Rise in Vehicle Deaths Prompts New Seat Belt Push
August 16, 2021
The rise in motor vehicle fatalities last year, caused in part by the failure of many drivers and passengers to wear seat belts, is motivating traffic safety advocates and government leaders to push for measures to help increase seat belt use.
Increase in Unbelted Accident Deaths and Injuries in 2020
According to preliminary data from the National Highway Traffic Safety Administration, over 38,000 traffic fatalities occurred in 2020, representing a 7% increase in fatality rates from 2019 even though vehicle miles driven plummeted by 13% due to the COVID-19 pandemic and related stay-at-home orders and business restrictions. The figures show that about half of all traffic fatalities in 2020 involved someone who was not wearing their seat belt, representing a 15% increase from the number of fatalities of unbelted drivers and passengers in 2019. The number of traffic fatalities in 2020 where a vehicle occupant was ejected increased by 20% compared to 2019.
Effectiveness of Seat Belt Promotional Efforts Has Plateaued in Recent Years
Beginning in the 1980s, traffic safety advocacy groups have been running public campaigns to encourage people to wear seat belts when riding in a vehicle. In combination with state laws that made failing to wear seat belts a finable offense, seat belt use jumped from around 50% in 1990 to over 90% in 2020. However, the growth rate in seat belt adoption has plateaued in recent years, so traffic safety advocates have begun to look for new ways to continue to encourage seat belt use and reach universal adoption.
States Begin to Adopt Public Campaigns Stricter Seat Belt Laws
In 20 states, failing to wear a seat belt is a primary offense, meaning that a police officer can pull a vehicle over if the officer sees someone in the vehicle not wearing a seat belt. Twenty-nine other states have weaker seat belt laws, including allowing adults not to wear seat belts under certain circumstances. In nine states, failing to wear a seat belt is a secondary offense, meaning that a driver can only be ticketed for not wearing a seat belt or having a passenger not wearing a seat belt if the police officer has pulled the driver over for another traffic offense such as speeding. New Hampshire remains the last state to not have a seat belt law for adults, and also has the lowest rate of seat belt use at 71%. All states require seat belt use for children.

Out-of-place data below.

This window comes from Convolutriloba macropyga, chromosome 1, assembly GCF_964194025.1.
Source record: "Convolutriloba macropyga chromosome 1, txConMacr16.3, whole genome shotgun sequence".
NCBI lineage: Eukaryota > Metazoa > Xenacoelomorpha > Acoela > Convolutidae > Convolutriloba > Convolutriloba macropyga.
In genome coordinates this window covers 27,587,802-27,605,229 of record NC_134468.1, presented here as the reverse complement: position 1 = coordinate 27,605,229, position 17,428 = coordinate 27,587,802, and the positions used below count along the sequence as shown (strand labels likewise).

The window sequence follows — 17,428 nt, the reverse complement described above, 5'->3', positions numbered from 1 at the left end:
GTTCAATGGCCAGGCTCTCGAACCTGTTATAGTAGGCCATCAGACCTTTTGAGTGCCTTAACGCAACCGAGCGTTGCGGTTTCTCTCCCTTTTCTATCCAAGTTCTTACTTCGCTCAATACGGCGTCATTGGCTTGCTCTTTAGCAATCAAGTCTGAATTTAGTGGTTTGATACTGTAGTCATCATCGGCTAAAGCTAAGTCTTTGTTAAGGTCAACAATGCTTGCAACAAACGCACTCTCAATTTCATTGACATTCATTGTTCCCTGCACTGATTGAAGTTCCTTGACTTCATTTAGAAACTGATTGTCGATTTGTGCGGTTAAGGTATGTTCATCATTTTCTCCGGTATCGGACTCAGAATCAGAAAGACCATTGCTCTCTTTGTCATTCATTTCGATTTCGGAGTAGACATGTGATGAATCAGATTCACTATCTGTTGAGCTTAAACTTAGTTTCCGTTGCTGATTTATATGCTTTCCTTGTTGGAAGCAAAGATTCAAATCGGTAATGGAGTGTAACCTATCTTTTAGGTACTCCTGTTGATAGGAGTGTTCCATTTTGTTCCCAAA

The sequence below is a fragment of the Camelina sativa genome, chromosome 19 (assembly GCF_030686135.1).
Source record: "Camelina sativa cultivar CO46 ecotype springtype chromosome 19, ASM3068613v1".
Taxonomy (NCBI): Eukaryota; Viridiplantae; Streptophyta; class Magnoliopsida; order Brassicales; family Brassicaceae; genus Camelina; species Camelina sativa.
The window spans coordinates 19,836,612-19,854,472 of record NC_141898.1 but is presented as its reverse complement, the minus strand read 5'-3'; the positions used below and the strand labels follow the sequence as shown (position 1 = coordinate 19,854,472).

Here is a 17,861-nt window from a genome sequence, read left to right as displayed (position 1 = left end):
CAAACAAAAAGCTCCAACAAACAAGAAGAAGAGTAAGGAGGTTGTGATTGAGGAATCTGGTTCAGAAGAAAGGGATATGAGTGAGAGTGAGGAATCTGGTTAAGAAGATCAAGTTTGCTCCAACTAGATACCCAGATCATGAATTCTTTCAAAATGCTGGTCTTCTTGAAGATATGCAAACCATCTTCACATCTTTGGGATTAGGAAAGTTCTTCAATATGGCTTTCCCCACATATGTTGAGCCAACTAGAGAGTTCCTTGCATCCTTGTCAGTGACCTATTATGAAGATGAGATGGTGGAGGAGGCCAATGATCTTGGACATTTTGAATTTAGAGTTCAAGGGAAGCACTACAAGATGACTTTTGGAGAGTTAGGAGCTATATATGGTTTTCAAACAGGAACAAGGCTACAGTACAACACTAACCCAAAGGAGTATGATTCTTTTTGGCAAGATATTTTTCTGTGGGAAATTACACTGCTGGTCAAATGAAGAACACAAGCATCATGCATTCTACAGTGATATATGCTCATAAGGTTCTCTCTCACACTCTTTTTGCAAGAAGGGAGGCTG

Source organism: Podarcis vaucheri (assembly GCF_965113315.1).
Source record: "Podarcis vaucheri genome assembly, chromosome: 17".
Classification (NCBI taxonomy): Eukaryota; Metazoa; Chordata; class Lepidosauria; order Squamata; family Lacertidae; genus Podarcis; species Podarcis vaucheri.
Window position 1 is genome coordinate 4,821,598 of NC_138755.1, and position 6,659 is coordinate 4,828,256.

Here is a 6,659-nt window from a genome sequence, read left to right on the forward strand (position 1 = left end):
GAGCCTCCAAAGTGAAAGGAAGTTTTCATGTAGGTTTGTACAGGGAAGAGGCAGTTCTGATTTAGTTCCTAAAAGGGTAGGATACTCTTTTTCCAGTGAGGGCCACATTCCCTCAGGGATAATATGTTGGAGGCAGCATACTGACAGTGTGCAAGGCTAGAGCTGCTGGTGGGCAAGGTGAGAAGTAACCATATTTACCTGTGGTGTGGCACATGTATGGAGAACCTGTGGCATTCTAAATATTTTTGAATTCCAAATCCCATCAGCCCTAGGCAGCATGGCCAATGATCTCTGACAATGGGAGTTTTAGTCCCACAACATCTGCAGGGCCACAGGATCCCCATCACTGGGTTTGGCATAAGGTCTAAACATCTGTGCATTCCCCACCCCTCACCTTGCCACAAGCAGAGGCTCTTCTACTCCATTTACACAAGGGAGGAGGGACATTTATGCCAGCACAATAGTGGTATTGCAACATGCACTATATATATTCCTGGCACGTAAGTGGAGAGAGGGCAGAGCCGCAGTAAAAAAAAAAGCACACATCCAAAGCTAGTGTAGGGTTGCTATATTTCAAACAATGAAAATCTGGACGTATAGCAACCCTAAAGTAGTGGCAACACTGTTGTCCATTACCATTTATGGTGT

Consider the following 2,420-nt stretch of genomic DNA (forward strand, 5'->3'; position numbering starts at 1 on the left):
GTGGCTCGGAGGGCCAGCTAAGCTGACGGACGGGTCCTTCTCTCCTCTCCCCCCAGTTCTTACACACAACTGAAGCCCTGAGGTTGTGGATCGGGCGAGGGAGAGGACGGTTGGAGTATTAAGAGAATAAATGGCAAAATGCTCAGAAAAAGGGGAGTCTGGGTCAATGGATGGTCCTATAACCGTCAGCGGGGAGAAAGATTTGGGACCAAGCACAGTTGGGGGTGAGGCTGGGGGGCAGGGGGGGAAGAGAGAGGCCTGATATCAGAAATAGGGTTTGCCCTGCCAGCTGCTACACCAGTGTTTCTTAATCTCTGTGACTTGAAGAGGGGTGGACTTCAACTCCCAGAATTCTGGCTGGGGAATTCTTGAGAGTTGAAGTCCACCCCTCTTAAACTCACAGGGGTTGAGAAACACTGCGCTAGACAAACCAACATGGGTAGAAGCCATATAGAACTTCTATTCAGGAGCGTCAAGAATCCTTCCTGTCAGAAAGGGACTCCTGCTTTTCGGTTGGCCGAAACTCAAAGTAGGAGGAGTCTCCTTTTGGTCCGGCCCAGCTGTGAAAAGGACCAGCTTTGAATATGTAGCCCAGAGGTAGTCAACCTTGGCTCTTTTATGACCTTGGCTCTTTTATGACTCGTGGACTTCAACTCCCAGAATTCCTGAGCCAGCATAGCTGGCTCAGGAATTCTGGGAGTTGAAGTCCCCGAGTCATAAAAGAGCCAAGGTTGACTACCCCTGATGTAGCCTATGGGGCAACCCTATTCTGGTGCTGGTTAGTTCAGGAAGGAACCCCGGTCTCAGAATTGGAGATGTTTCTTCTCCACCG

To increase seat belt use, Colorado, which has a secondary seat belt law for front passengers, has started a public awareness campaign using a combination of light-hearted marketing as well as more serious advertisements showing individuals who have suffered serious permanent injuries in accidents in which they were not belted.
Connecticut Governor Ned Lamont recently signed a bill that imposes a secondary seat belt law for backseat passengers. The state already has a primary seat belt law, which has led to the state’s seat belt use rate of about 94%. Massachusetts Governor Charlie Baker has called on the legislature to pass a bill changing the state’s seat belt law from secondary to primary enforcement in an attempt to increase Massachusetts’ seat belt use rate from its current 82%. Only time will tell what changes occur in the state of Pennsylvania.
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